Trials of Mana

Game review by
Chad Sapieha, Common Sense Media
Trials of Mana Game Poster Image
Simple remake has bloodless combat, some iffy costumes.

Parents say

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Kids say

age 12+
Based on 1 review

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A lot or a little?

The parents' guide to what's in this game.

Positive Messages

Depending on the heroes they choose at the game's start, players will encounter varying themes, such as the relationships between parents and children, the bonds between siblings, and putting up challenges to established authority. Messages that run through the game for all characters include friendship and responsibility.

Positive Role Models & Representations

The main heroes are a mixed lot, including, for example, a thief who robs from the rich to give to the poor and a spoiled princess who doesn't take anything seriously until her mother threatens to sacrifice her. But all of them find their inner nobility when the going gets rough, revealing how much they care and what they're willing to sacrifice.

Ease of Play

The real-time combat is very easy to start, taking several hours to grow much in challenge. Multiple difficulty options allow players to tailor the experience to their abilities, but even the hardest difficulty isn't terribly tough. In-game tutorials lead players through the basics.

Violence

The player's characters use melee weapons -- swords, staffs, daggers -- against enemies both human and fantastical. Successful strikes are accompanied by flashes of light (without blood or gore), and enemies disappear upon defeat. The colorful anime cartoon presentation and distant third-person perspective helps keep things from growing too dark, though important characters beloved by the game's heroes die through the course of the story.

Sex

Many female characters are dressed provocatively, with the camera lingering on scantily covered, heaving breasts.

Language
Consumerism

This is a remake of a role-playing game originally released in 1995.

Drinking, Drugs & Smoking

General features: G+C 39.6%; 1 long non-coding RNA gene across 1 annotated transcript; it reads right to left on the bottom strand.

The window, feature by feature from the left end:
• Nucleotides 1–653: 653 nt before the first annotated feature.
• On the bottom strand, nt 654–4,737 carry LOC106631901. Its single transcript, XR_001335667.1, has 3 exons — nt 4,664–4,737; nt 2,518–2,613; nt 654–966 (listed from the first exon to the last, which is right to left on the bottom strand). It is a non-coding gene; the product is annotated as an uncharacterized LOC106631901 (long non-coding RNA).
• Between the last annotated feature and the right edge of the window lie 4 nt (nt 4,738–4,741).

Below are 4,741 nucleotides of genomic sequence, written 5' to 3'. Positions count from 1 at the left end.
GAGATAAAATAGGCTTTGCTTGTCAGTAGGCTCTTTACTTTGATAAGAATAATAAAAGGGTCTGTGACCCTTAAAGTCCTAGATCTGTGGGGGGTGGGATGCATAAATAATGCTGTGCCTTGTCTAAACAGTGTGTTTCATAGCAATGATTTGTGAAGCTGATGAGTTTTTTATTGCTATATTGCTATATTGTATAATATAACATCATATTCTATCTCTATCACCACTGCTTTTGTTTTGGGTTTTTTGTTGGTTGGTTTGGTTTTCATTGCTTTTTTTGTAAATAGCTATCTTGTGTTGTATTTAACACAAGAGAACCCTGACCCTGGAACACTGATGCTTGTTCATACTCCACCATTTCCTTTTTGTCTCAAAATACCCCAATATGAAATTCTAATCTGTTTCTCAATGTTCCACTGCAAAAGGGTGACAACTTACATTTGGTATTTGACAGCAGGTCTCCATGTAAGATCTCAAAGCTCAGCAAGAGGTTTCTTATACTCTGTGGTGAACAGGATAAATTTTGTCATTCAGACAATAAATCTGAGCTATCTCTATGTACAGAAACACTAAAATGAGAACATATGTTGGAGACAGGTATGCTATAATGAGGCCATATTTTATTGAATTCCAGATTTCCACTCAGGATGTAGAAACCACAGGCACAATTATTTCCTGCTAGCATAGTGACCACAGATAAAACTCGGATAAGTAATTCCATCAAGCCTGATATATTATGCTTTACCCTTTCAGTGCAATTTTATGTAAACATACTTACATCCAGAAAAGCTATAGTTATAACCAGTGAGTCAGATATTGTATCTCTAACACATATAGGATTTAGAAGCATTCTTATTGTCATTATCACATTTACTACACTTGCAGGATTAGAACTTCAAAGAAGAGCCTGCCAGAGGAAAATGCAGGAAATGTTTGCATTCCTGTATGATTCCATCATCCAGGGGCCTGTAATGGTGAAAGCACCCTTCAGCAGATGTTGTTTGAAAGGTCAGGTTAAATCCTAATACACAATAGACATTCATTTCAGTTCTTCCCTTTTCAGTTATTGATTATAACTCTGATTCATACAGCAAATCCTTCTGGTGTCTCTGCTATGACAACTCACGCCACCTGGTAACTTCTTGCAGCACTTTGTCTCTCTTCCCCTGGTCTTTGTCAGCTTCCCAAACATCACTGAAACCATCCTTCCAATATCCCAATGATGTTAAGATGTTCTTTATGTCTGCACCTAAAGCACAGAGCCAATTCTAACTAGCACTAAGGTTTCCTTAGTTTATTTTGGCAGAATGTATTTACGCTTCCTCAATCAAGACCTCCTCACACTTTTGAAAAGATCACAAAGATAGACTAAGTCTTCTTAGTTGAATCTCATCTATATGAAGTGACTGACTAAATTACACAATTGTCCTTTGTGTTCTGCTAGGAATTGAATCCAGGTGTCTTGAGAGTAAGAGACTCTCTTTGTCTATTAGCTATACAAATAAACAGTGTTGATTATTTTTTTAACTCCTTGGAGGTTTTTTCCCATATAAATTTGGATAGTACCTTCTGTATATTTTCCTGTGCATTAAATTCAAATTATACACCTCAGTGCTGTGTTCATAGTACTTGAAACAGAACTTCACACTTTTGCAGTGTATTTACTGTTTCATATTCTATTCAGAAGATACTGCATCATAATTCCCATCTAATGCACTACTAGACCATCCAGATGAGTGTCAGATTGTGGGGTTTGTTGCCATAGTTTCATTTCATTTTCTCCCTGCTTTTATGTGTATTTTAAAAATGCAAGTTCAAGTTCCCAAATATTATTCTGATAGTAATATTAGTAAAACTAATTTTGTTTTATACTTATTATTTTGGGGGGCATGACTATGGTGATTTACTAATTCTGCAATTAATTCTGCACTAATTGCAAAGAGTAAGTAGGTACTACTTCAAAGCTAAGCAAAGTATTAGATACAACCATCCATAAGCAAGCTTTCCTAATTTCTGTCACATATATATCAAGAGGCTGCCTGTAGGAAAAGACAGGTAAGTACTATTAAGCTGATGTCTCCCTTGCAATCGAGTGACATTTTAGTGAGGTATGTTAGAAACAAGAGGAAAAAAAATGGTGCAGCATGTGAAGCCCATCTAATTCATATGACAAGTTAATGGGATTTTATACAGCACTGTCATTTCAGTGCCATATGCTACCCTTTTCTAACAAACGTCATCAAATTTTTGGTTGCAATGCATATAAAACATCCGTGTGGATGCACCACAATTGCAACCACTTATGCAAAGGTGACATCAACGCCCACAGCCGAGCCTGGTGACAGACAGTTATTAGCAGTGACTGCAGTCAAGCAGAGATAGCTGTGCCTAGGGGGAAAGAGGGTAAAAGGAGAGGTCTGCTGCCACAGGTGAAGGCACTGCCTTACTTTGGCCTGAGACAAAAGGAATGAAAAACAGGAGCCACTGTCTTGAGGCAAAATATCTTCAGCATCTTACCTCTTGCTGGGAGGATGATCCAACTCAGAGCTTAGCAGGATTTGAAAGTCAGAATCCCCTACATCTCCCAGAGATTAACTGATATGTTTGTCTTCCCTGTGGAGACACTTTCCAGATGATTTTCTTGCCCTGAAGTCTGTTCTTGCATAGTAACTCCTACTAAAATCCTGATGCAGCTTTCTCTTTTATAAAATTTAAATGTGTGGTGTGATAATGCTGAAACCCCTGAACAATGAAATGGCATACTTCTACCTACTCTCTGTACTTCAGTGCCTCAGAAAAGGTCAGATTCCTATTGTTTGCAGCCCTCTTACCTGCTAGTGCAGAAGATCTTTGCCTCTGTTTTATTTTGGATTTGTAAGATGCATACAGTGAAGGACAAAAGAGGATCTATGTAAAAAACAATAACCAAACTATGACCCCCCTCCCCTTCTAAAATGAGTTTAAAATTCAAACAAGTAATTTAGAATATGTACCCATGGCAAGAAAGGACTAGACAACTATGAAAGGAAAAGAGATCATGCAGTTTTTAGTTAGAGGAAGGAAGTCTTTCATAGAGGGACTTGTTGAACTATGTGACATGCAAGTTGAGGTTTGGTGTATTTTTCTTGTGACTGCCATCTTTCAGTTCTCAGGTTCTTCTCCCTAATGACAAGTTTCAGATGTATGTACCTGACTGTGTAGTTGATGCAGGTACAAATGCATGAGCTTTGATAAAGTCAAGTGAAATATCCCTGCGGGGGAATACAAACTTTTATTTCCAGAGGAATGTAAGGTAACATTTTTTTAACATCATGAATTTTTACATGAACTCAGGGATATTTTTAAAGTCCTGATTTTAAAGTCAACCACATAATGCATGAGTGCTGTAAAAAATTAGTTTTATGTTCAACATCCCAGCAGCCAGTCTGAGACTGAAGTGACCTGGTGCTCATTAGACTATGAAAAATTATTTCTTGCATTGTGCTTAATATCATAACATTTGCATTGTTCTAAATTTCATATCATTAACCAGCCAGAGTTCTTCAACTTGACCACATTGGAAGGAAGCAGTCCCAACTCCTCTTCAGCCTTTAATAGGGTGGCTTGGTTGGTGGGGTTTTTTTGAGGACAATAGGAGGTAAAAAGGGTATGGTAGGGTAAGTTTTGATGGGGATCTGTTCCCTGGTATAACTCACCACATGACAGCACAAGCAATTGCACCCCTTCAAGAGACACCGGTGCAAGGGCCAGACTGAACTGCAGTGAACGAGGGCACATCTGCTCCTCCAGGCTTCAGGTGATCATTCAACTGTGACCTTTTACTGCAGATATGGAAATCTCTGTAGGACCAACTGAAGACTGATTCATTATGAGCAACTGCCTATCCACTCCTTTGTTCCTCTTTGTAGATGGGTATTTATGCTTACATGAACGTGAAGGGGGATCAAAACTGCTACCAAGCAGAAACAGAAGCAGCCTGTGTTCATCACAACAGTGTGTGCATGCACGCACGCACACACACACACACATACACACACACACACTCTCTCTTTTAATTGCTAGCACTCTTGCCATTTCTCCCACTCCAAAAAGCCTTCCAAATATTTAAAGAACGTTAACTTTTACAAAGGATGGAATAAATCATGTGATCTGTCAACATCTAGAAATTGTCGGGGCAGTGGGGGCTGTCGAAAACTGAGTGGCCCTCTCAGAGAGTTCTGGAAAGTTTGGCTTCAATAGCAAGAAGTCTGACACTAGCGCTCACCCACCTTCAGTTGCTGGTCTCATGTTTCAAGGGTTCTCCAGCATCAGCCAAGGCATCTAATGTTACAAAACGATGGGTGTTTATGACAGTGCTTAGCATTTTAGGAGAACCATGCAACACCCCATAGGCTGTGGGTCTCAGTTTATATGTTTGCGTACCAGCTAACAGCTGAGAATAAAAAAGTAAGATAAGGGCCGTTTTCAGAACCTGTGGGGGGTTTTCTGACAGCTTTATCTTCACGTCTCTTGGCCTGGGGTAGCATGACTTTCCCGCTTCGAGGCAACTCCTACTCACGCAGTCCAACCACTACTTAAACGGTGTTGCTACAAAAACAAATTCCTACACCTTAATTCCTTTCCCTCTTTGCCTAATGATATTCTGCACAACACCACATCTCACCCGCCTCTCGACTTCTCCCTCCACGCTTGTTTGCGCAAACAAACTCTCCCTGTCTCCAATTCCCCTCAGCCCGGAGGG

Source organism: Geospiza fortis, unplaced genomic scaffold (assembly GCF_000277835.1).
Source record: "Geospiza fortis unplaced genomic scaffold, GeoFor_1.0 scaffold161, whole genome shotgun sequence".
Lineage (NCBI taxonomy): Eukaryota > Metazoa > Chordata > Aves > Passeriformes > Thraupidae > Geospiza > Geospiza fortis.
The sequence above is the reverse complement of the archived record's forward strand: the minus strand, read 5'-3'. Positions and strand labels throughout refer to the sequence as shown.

Bottles of (what is presumably) alcohol sit on shelves, counters, and tables.

What parents need to know

Parents need to know Trials of Mana is a role-plaing game for the PlayStation 4, Xbox One, and Windows PCs. The game's a remake of a Japanese role-playing game originally released in 1995. It stars a diverse cast of characters, and players choose one of these to serve as the main hero and others to be companions. Each has their own troubled backstory that forces them to head out on an adventure, such as the captain of the guard in a mountain realm that's invaded. Some heroes are a bit selfish to start, but all of them eventually find their inner good as they make new friends, make sacrifices, and help people in need. Combat against humans and fantasy creatures involves standard melee weaponry, including swords and staffs, but the action's bloodless -- expect nothing more than flashes of light and disappearing bodies. That said, several characters important to the heroes are shown hurt or dying in non-interactive narrative scenes. Parents should also be aware that several female characters are depicted wearing provocative clothes, including low cut tops that reveal lots of cleavage and heaving breasts on which the camera sometimes lingers.

User Reviews

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Teen, 13 years old Written byConnietalbotlov... October 13, 2020

A good remake